Summary: As the King came to die, He did so: 1) At the Proper Moment (John 12:12a), 2) With the Passionate Multitude (John 12:12b-13), 3) In the Predicted Manner (John 12:14-15), and 4) To the Perplexity of His Men (John 12:16).
After this week’s English and French Federal political leader’s debates, many commentators are noting what is not taking place. From Provincial politicians, to economists, historians to social activists, there is much lacking in all the talk of specifics. People are looking at the demographic greying tsunami that is coming and asking government to help them. When statistics show that there is going to be more and more people drawing on a reserve of less and less something has to change. Perhaps we can’t expect government to save us from what is coming.
As crowds gathered in Jerusalem to celebrate the Passover feast, they heard that Jesus was coming to Jerusalem. They went out to greet Him. The crowd shouted, “Help!” and “Save!” and Jesus has come precisely to help and save them, though it will not be through the political liberation the crowd expects (cf. Psalms of Solomon 17:21–25) (Whitacre, R. A. (1999). Vol. 4: John. The IVP New Testament commentary series (303–304). Downers Grove, Ill.: InterVarsity Press.).
If our greatest problem was government, God would have sent a politician. If our greatest problem was money, God would have sent an economist. If our greatest problem was a need for happiness, God would have sent an entertainer. Since our greatest problem is the burden is sin, God sent a saviour.
In John 12:12-16, which describes the event commonly known as the triumphal entry, Jesus officially presented Himself to Israel as the Messiah and Son of God. By so doing, He set in motion the chain of events that would quickly lead to His death at the exact time foreordained by God. As the King came to die, He did so: 1) At the Proper Moment (John 12:12a), 2) With the Passionate Multitude (John 12:12b-13), 3) In the Predicted Manner (John 12:14-15), and 4) To the Perplexity of His Men (John 12:16).
Jesus, the King came to die:
1) At the Proper Moment (John 12:12a)
John 12:12a The next day (the large crowd that had come to the feast heard that Jesus was coming to Jerusalem). (ESV)
Jesus had arrived at Bethany on Friday. The dinner, the anointing, and the gathering of the crowd took place after his arrival, with the Sabbath (Friday dusk to Saturday dusk) intervening. On the next day (Palm Sunday), the ever-growing crowd that had arrived in Jerusalem for the festival learned that Jesus was on his way there. They cut palm branches and went out to meet him (Baumler, G. P. (1997). John. The People’s Bible (175). Milwaukee, Wis.: Northwestern Publishing House.).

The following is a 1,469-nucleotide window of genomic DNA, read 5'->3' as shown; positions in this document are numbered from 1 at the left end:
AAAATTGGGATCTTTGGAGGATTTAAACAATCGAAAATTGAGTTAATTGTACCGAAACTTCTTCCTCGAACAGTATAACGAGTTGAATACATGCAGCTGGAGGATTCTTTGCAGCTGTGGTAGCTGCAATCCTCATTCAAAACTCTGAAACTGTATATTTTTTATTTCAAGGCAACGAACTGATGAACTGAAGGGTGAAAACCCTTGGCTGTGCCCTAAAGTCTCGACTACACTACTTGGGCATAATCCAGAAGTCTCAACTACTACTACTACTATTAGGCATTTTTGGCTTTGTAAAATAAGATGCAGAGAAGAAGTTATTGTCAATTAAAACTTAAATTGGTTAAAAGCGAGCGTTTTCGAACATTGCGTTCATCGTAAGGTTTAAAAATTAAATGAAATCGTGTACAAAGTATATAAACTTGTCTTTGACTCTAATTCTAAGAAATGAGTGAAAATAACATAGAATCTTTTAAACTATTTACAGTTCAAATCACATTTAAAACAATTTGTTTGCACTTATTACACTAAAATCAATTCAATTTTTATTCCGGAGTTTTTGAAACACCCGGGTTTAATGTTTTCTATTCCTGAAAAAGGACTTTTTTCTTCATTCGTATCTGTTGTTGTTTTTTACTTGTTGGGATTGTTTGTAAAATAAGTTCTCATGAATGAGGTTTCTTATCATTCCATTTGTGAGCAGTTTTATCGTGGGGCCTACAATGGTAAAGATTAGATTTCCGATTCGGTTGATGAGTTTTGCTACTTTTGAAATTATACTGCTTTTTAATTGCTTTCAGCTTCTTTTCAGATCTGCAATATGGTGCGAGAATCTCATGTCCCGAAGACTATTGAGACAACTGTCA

The next day was the tenth day of the Jewish month Nisan, on which the paschal lamb was set apart to be “kept up until the fourteenth day of the same month, when the whole assembly of the congregation of Israel were to kill it in the evening” (Ex 12:3, 6). Even so, from the day of this solemn entry into Jerusalem, “Christ our Passover” was virtually set apart to be “sacrificed for us” (1Co 5:7) (Jamieson, R., Fausset, A. R., Fausset, A. R., Brown, D., & Brown, D. (1997). A commentary, critical and explanatory, on the Old and New Testaments (Jn 12:12). Oak Harbor, WA: Logos Research Systems, Inc.).
Passover was one of the three feasts that Jews were supposed to attend in Jerusalem, and consequently the population of Jerusalem swelled enormously at this time (Whitacre, R. A. (1999). Vol. 4: John. The IVP New Testament commentary series (303). Downers Grove, Ill.: InterVarsity Press.).
Passover was near at hand, in commemoration of the deliverance from the bondage of Egypt. At such occasions deliverance from foreign subjugation was always one of the main themes of conversation (Hendriksen, W., & Kistemaker, S. J. (1953-2001). Vol. 1-2: New Testament commentary : Exposition of the Gospel According to John. New Testament Commentary (Jn 12:13). Grand Rapids: Baker Book House.).
Please turn back to Daniel 9
The exact day that the Lord chose to enter Jerusalem fulfilled one of the most remarkable prophecies of the Old Testament, Daniel’s prophecy of the seventy weeks (Dan. 9:24–26). Through Daniel, the Lord predicted that the time from Artaxerxes’ decree ordering the rebuilding of the temple (in 445 B.C.) until the coming of the Messiah would be “seven weeks and sixty-two weeks” (Dan. 9:25; cf. Neh. 2:6), that is, 69 weeks total. The literal translation is “seven sevens and sixty-two sevens,” seven being a common designation for a week. In the context of the passage, the idea is 69 weeks of years, or 69 times 7 years, which comes to a total of 483 Jewish years (which consisted of 360 days each, as was common in the ancient world).
Daniel 9:24-26 "Seventy weeks are decreed about your people and your holy city, to finish the transgression, to put an end to sin, and to atone for iniquity, to bring in everlasting righteousness, to seal both vision and prophet, and to anoint a most holy place. Know therefore and understand that from the going out of the word to restore and build Jerusalem to the coming of an anointed one, a prince, there shall be seven weeks. Then for sixty-two weeks it shall be built again with squares and moat, but in a troubled time. And after the sixty-two weeks, an anointed one shall be cut off and shall have nothing. And the people of the prince who is to come shall destroy the city and the sanctuary. Its end shall come with a flood, and to the end there shall be war. Desolations are decreed. (ESV)